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AB0561 Risk of HBV infection reactivation in patients with rheumatoid arthritis undergoing treatment with ANTI-CD20 (RITUXIMAB)
  1. M. Covelli,
  2. E. Lanciano,
  3. A. Notarnicola,
  4. L. Coladonato,
  5. G. Lopalco,
  6. C. Scioscia,
  7. M.G. Anelli,
  8. G. Lapadula
  1. Reumatologia Universitaria, Policlinico, Bari, Italy

Abstract

Background Hepatitis B virus reactivation is an emerging cause of liver disease in patients undergoing treatment with biologic agents. In particular, the risk of reactivation increases in anti-CD20 (Rituximab) and anti-TNF-alpha therapy. In patients affected by lymphoma and treated with Rituximab, HBV infection is the most common viral infection. In these patients several guidelines recommend strictly monitoring of ALT and serum HBV DNA. However other Authors recommend prophylactic therapy with antiviral agents and show that risk of reactivation is greatly reduced by the identification of high-risk patients and by using lamivudine. These guidelines are extended to patients affected by rheumatoid arthritis and treated with Rituximab. We’ve studied the risk of reactivation of Hepatitis B in our rheumatoid arthritis patients treated with Rituximab, refractory to one or more anti-TNF alpha blockers.

Objectives To evaluate risk of HBV infection reactivation in patients with rheumatoid arthritis undergoing treatment with ANTI-CD20 (RITUXIMAB).

Methods Occult HBV infection (HBsAg negative, anti-HBcAg positive with or without anti-HBsAg and undetectable HBV-DNA) has been observed in 218 patients; 16 of them were undergoing treatment with Rituximab from 2007 to 2010 without prophylactic therapy with antiviral agents. These patients received intravenous rituximab (mean 4 courses, consisting of 2 infusions of 1000 mg each separated by 2 week every 6 months).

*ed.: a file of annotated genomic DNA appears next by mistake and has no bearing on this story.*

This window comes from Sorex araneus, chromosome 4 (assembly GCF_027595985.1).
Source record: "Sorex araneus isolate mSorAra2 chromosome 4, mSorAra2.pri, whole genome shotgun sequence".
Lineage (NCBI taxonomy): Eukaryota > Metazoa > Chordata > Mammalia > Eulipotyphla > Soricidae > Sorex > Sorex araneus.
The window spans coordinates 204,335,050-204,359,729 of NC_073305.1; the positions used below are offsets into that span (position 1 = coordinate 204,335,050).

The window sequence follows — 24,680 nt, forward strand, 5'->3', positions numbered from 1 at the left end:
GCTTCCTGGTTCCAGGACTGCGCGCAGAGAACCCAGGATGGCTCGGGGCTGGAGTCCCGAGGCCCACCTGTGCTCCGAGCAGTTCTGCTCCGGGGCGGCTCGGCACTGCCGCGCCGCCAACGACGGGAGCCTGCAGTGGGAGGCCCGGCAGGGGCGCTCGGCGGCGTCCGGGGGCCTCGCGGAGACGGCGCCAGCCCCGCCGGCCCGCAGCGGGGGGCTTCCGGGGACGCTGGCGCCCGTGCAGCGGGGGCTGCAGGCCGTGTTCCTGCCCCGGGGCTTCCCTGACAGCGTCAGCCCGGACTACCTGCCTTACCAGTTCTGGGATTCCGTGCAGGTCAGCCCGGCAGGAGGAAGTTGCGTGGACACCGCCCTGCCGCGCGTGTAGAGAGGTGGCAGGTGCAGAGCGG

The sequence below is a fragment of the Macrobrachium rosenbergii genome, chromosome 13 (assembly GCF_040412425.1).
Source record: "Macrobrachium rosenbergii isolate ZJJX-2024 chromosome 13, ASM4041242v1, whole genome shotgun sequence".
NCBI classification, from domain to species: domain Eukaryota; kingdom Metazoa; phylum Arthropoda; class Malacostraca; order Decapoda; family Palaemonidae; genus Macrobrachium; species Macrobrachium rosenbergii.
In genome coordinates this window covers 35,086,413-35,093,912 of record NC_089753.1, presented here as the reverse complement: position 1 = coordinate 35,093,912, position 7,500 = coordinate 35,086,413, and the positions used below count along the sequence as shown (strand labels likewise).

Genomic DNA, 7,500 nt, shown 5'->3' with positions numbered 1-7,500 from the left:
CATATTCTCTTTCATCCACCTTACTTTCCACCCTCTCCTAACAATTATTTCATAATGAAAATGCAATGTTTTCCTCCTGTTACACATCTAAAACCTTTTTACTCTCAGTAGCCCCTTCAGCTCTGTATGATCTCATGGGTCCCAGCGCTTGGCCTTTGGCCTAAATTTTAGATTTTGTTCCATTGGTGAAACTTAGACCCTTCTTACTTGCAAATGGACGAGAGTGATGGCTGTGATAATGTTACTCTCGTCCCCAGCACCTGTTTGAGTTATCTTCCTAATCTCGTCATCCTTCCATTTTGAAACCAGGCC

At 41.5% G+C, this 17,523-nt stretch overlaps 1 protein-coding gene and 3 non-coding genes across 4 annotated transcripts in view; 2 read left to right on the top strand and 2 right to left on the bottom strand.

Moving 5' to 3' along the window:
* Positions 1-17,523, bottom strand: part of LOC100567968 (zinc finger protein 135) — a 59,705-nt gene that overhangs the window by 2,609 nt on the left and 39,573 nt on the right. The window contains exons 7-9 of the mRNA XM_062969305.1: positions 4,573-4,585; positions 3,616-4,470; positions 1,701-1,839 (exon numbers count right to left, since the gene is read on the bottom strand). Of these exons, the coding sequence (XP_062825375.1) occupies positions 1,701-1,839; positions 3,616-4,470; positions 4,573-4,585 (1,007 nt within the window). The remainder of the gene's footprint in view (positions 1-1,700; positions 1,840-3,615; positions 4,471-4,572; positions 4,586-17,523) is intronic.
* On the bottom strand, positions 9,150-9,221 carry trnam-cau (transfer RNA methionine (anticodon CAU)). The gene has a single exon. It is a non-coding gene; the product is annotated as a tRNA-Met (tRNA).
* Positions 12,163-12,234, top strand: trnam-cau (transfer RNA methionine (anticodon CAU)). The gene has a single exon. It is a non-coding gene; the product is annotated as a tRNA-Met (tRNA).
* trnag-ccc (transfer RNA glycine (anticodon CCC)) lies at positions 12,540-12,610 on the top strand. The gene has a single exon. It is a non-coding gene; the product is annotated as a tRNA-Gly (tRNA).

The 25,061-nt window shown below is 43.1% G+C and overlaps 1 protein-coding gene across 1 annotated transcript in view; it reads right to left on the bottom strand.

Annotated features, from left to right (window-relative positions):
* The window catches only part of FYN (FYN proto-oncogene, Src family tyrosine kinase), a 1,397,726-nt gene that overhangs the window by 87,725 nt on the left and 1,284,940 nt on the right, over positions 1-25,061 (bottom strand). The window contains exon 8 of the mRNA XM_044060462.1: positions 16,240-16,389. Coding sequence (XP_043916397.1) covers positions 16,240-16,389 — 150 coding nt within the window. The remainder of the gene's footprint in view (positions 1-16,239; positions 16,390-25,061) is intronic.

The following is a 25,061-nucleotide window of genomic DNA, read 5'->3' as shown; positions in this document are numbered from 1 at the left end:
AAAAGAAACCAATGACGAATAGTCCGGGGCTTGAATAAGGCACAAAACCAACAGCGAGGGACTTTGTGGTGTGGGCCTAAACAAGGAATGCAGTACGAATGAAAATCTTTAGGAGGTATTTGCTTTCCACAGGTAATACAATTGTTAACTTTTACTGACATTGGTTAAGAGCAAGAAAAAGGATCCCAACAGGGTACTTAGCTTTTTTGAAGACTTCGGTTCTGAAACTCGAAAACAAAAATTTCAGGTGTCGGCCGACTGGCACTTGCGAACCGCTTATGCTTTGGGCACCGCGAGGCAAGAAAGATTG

Results In whole 16 patients HBV-DNA was negative before starting therapy and now it still remains undetectable. Finally there wasn’t any increase of AST or ALT.

Conclusions Prophylactic therapy with antiviral agents is recommended in occult HBV infection patients treated with rituximab. However our patients undergoing rituximab not in combination with prophylactic therapy with lamivudine before 2010, didn’t present reactivation of HBV infection. Therefore, according to data of our experience, Rituximab appears to be a safe treatment in patients with occult HBV infection too. Further studies are necessary to confirm our experience data.

Disclosure of Interest None Declared

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